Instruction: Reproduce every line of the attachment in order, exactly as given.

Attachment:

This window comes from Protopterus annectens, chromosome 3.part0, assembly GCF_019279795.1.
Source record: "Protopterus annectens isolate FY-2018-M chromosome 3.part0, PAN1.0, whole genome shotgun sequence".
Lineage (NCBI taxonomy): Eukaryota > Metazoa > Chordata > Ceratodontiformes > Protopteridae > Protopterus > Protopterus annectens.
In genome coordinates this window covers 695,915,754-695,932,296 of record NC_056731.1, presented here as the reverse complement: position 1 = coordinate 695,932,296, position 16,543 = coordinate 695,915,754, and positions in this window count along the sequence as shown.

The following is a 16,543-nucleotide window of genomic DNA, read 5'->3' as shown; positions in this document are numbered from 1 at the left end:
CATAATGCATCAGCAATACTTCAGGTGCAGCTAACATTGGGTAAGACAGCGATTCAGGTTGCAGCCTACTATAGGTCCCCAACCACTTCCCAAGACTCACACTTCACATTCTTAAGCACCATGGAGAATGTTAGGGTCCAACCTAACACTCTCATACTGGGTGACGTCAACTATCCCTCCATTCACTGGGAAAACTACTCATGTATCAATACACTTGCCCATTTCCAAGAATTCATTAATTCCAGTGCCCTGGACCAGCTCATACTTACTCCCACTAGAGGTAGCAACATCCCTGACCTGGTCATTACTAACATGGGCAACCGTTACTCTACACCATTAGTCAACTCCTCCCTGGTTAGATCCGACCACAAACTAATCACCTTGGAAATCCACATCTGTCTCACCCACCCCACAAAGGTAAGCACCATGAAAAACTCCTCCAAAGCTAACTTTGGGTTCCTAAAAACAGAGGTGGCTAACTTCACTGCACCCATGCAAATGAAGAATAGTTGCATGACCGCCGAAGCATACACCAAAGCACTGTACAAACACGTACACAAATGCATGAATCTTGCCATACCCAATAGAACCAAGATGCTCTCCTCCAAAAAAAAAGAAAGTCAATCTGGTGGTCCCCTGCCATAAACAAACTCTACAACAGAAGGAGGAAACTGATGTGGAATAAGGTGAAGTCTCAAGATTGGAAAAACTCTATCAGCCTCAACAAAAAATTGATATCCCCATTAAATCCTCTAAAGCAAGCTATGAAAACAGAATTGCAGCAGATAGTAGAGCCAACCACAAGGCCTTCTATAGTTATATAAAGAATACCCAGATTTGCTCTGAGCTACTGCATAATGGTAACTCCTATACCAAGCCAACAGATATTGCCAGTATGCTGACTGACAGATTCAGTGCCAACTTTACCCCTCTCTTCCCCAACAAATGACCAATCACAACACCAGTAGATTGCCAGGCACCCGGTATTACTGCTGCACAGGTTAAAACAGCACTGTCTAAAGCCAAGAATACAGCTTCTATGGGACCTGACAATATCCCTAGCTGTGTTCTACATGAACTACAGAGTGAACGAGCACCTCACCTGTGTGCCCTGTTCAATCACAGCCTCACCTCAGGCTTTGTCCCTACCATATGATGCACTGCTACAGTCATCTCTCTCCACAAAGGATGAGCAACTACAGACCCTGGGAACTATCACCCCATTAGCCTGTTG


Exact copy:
This window comes from Protopterus annectens, chromosome 3.part0, assembly GCF_019279795.1.
Source record: "Protopterus annectens isolate FY-2018-M chromosome 3.part0, PAN1.0, whole genome shotgun sequence".
Lineage (NCBI taxonomy): Eukaryota > Metazoa > Chordata > Ceratodontiformes > Protopteridae > Protopterus > Protopterus annectens.
In genome coordinates this window covers 695,915,754-695,932,296 of record NC_056731.1, presented here as the reverse complement: position 1 = coordinate 695,932,296, position 16,543 = coordinate 695,915,754, and positions in this window count along the sequence as shown.

The following is a 16,543-nucleotide window of genomic DNA, read 5'->3' as shown; positions in this document are numbered from 1 at the left end:
CATAATGCATCAGCAATACTTCAGGTGCAGCTAACATTGGGTAAGACAGCGATTCAGGTTGCAGCCTACTATAGGTCCCCAACCACTTCCCAAGACTCACACTTCACATTCTTAAGCACCATGGAGAATGTTAGGGTCCAACCTAACACTCTCATACTGGGTGACGTCAACTATCCCTCCATTCACTGGGAAAACTACTCATGTATCAATACACTTGCCCATTTCCAAGAATTCATTAATTCCAGTGCCCTGGACCAGCTCATACTTACTCCCACTAGAGGTAGCAACATCCCTGACCTGGTCATTACTAACATGGGCAACCGTTACTCTACACCATTAGTCAACTCCTCCCTGGTTAGATCCGACCACAAACTAATCACCTTGGAAATCCACATCTGTCTCACCCACCCCACAAAGGTAAGCACCATGAAAAACTCCTCCAAAGCTAACTTTGGGTTCCTAAAAACAGAGGTGGCTAACTTCACTGCACCCATGCAAATGAAGAATAGTTGCATGACCGCCGAAGCATACACCAAAGCACTGTACAAACACGTACACAAATGCATGAATCTTGCCATACCCAATAGAACCAAGATGCTCTCCTCCAAAAAAAAAGAAAGTCAATCTGGTGGTCCCCTGCCATAAACAAACTCTACAACAGAAGGAGGAAACTGATGTGGAATAAGGTGAAGTCTCAAGATTGGAAAAACTCTATCAGCCTCAACAAAAAATTGATATCCCCATTAAATCCTCTAAAGCAAGCTATGAAAACAGAATTGCAGCAGATAGTAGAGCCAACCACAAGGCCTTCTATAGTTATATAAAGAATACCCAGATTTGCTCTGAGCTACTGCATAATGGTAACTCCTATACCAAGCCAACAGATATTGCCAGTATGCTGACTGACAGATTCAGTGCCAACTTTACCCCTCTCTTCCCCAACAAATGACCAATCACAACACCAGTAGATTGCCAGGCACCCGGTATTACTGCTGCACAGGTTAAAACAGCACTGTCTAAAGCCAAGAATACAGCTTCTATGGGACCTGACAATATCCCTAGCTGTGTTCTACATGAACTACAGAGTGAACGAGCACCTCACCTGTGTGCCCTGTTCAATCACAGCCTCACCTCAGGCTTTGTCCCTACCATATGATGCACTGCTACAGTCATCTCTCTCCACAAAGGATGAGCAACTACAGACCCTGGGAACTATCACCCCATTAGCCTGTTG